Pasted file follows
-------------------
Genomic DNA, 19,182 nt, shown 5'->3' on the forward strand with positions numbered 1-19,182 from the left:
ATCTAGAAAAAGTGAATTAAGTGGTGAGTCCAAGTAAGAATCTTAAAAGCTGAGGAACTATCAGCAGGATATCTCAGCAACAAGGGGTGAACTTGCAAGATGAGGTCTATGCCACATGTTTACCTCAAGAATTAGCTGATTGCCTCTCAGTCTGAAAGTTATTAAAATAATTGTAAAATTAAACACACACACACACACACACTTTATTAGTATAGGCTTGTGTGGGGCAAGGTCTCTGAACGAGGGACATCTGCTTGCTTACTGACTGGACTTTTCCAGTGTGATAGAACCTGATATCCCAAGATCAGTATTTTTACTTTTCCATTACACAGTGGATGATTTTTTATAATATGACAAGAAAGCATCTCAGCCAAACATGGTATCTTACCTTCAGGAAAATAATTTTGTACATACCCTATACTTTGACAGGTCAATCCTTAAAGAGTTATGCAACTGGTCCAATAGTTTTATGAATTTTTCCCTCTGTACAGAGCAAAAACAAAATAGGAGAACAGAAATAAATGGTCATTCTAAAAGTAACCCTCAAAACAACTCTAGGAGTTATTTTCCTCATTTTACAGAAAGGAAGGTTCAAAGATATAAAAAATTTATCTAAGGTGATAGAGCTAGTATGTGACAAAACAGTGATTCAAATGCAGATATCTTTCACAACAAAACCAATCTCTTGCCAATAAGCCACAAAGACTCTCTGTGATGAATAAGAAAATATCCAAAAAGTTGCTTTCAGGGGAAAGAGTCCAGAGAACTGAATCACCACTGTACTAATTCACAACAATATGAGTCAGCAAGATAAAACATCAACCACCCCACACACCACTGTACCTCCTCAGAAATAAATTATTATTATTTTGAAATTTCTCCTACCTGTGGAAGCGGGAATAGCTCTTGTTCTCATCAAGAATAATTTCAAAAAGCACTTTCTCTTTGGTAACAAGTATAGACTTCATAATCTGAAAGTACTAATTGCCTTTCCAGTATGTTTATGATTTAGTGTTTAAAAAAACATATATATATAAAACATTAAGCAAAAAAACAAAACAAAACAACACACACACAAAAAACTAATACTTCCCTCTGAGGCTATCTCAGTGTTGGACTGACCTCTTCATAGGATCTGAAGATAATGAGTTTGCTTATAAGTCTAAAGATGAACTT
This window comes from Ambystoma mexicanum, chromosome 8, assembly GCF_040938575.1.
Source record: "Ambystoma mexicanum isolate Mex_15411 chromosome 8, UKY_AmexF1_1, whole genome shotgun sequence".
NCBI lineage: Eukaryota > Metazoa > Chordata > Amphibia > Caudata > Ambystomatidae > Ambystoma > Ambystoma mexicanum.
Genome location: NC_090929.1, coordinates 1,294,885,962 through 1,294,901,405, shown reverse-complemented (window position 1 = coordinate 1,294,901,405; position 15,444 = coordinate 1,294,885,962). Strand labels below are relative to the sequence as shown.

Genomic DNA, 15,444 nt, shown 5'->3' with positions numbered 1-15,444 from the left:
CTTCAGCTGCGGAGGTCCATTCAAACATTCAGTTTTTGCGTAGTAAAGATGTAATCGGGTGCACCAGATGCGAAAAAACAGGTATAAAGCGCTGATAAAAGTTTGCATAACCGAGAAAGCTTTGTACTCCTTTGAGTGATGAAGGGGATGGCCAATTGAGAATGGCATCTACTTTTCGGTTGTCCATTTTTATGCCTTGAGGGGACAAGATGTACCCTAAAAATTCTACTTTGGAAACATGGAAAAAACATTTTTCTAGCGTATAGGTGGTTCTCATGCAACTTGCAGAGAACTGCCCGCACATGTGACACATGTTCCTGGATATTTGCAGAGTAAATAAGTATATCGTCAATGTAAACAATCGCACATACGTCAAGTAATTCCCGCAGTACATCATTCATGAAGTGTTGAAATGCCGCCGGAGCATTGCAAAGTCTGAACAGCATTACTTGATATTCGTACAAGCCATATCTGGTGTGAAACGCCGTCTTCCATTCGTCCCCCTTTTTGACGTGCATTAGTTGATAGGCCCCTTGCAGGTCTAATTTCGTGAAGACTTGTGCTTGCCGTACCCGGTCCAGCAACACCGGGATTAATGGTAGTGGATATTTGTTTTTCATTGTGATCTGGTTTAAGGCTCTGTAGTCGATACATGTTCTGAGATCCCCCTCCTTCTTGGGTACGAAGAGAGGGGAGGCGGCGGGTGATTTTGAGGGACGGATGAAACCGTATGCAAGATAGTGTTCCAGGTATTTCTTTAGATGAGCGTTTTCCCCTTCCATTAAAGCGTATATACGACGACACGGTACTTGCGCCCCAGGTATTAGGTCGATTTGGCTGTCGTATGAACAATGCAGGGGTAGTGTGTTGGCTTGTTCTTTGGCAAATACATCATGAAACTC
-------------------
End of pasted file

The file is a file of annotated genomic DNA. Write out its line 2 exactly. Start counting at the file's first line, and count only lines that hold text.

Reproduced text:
ATCTAGAAAAAGTGAATTAAGTGGTGAGTCCAAGTAAGAATCTTAAAAGCTGAGGAACTATCAGCAGGATATCTCAGCAACAAGGGGTGAACTTGCAAGATGAGGTCTATGCCACATGTTTACCTCAAGAATTAGCTGATTGCCTCTCAGTCTGAAAGTTATTAAAATAATTGTAAAATTAAACACACACACACACACACACTTTATTAGTATAGGCTTGTGTGGGGCAAGGTCTCTGAACGAGGGACATCTGCTTGCTTACTGACTGGACTTTTCCAGTGTGATAGAACCTGATATCCCAAGATCAGTATTTTTACTTTTCCATTACACAGTGGATGATTTTTTATAATATGACAAGAAAGCATCTCAGCCAAACATGGTATCTTACCTTCAGGAAAATAATTTTGTACATACCCTATACTTTGACAGGTCAATCCTTAAAGAGTTATGCAACTGGTCCAATAGTTTTATGAATTTTTCCCTCTGTACAGAGCAAAAACAAAATAGGAGAACAGAAATAAATGGTCATTCTAAAAGTAACCCTCAAAACAACTCTAGGAGTTATTTTCCTCATTTTACAGAAAGGAAGGTTCAAAGATATAAAAAATTTATCTAAGGTGATAGAGCTAGTATGTGACAAAACAGTGATTCAAATGCAGATATCTTTCACAACAAAACCAATCTCTTGCCAATAAGCCACAAAGACTCTCTGTGATGAATAAGAAAATATCCAAAAAGTTGCTTTCAGGGGAAAGAGTCCAGAGAACTGAATCACCACTGTACTAATTCACAACAATATGAGTCAGCAAGATAAAACATCAACCACCCCACACACCACTGTACCTCCTCAGAAATAAATTATTATTATTTTGAAATTTCTCCTACCTGTGGAAGCGGGAATAGCTCTTGTTCTCATCAAGAATAATTTCAAAAAGCACTTTCTCTTTGGTAACAAGTATAGACTTCATAATCTGAAAGTACTAATTGCCTTTCCAGTATGTTTATGATTTAGTGTTTAAAAAAACATATATATATAAAACATTAAGCAAAAAAACAAAACAAAACAACACACACACAAAAAACTAATACTTCCCTCTGAGGCTATCTCAGTGTTGGACTGACCTCTTCATAGGATCTGAAGATAATGAGTTTGCTTATAAGTCTAAAGATGAACTT